Zeb Larson reviews Burning Fields #1…
Dana Atkinson, a dishonorably discharged army investigator, is pulled back to the Middle East when a group of American oil technicians disappear under bizarre circumstances. With the help of an Iraqi investigator, what Dana discovers is unimaginable: A series of unusual incidents at the drill site lead her and her unlikely ally to discover a mythic evil that has been released, one that threatens both the lives of the entire region and the fragile peace that exists.
After a long week of work, I was happy to be able to sit down and read Burning Fields to ease into my weekend. That might have been a mistake, because this is not a relaxing read for a Friday night. It’s an uncomfortable read, with unsettling violence set in a war-torn country. When a place tears itself to pieces and violence is the norm, you can unleash a little bit of hell on earth. I will be discussing spoilers ahead, so read on at your own discretion.
There’s a particularly brutal series of killings happening in the Iraqi oil town of Kirkuk. Dana Atkinson, a former army investigator who ran into some trouble with an oil company called Verge, is summoned by her former commanding officer to come and figure out the culprit. Dana hesitates, but given the option to bring the commanding officer, Decker, to justice, she eventually decides to follow (the fact that she’s in trouble with Chicago’s Russian mob speeds her up). In Kirkuk, an Iraqi cop named Aban Fasad is trying to keep the fragile peace in Kirkuk between Iraqis and Americans while also trying to solve killings that only appear to be just getting started.
Moreci and Daniel have written a strong story here that’s got a lot of potential. Obviously, the killer going around mangling people and leaving them as gruesome billboards is a strong hook. More than that though, the setting makes this really interesting, with multiple different sources of conflict all at once. Dana doesn’t trust Decker, Verge wants to kill Dana, the Iraqis and the Americans can barely co-exist, and Aban is trying to stop his son from getting involved with radicals. “Things fall apart; the center cannot hold” feels like an appropriate quote for a series where nobody really trusts each other in the midst of a pending massacre.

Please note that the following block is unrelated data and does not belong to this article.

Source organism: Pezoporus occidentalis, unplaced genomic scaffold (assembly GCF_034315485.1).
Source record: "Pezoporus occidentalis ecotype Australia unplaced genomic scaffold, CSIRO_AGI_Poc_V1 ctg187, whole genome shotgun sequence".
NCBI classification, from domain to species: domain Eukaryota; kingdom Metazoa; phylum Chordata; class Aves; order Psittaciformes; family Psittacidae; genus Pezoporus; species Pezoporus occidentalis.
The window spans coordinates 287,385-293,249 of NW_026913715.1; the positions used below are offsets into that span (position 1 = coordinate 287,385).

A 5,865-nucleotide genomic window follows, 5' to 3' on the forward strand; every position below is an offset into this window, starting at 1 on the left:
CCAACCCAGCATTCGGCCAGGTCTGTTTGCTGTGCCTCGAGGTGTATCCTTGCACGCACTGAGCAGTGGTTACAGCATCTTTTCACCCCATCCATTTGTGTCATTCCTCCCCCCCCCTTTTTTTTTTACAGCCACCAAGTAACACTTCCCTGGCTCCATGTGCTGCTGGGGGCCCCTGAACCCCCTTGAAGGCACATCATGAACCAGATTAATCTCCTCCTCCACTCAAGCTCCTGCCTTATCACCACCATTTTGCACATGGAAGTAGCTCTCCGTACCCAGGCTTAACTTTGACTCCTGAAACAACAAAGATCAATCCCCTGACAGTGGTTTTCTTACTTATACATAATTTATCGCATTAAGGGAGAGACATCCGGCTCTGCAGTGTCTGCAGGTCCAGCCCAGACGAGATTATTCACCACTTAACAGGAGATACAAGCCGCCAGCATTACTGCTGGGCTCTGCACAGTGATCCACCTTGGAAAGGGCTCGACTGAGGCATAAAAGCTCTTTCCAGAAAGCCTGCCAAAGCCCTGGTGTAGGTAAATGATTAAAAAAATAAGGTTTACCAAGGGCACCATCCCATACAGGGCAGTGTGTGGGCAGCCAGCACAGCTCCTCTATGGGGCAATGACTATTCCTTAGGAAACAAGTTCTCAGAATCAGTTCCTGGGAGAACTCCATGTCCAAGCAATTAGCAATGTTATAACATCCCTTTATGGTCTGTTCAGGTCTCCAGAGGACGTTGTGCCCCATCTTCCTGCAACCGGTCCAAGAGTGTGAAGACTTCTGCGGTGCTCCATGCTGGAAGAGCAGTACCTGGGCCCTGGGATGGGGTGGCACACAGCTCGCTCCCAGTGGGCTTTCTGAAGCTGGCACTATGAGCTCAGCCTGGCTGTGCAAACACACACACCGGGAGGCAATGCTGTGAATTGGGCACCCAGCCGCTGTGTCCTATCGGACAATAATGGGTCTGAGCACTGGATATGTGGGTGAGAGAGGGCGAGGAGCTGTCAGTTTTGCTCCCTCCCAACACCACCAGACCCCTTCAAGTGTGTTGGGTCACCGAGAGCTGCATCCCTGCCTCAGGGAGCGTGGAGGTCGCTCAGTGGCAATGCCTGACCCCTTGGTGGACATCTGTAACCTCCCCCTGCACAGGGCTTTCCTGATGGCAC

There’s also just enough ambiguity about what’s going on and the nature of these killings that you’re not quite sure what’s at play here. This is one of the horror genre’s most frustrating tropes: the need to reveal the monster or bad guy right away in the hope of hooking the audience early on. When a series falls into that trap, everything leading up to the climax is cheapened, because we as the audience know what’s really going on. Part of the strength of True Detective was the fact that the show kept you guessing about whether or not the killings were supernatural, and Moreci and Daniel do the same thing here.
There’s an obvious allegory at work here about greed. Moreci and Daniel are using this serial killer or monster as a stand-in for all of the horrors that have been unleashed by the relentless search for oil. That’s almost too easy, though, because from what we saw of Verge and its employees, Moreci and Daniel aren’t shy about just showing how corrupt an oil company can be. Of course, I think we should all be talking loudly and often about corporate greed and how the pursuit for oil can dramatically destabilize a country, but I’m wondering what else Moreci and Daniel might be trying to say with this story. As this is the first issue, it’s a little too early to speculate, but I’m curious to see what the future holds.
The only thing I found to criticize while reading this was Dana’s direct flight from Chicago to Kirkuk, which unfortunately does not appear to exist (it’s a 6,286 mile flight and Kirkuk is a town of only 800,000 people). That tiny detail aside, this is a fantastic opening issue for a series that holds a lot of promise. I’m excited for the next issue, but I might not read it when I’m looking to come down from a stressful week.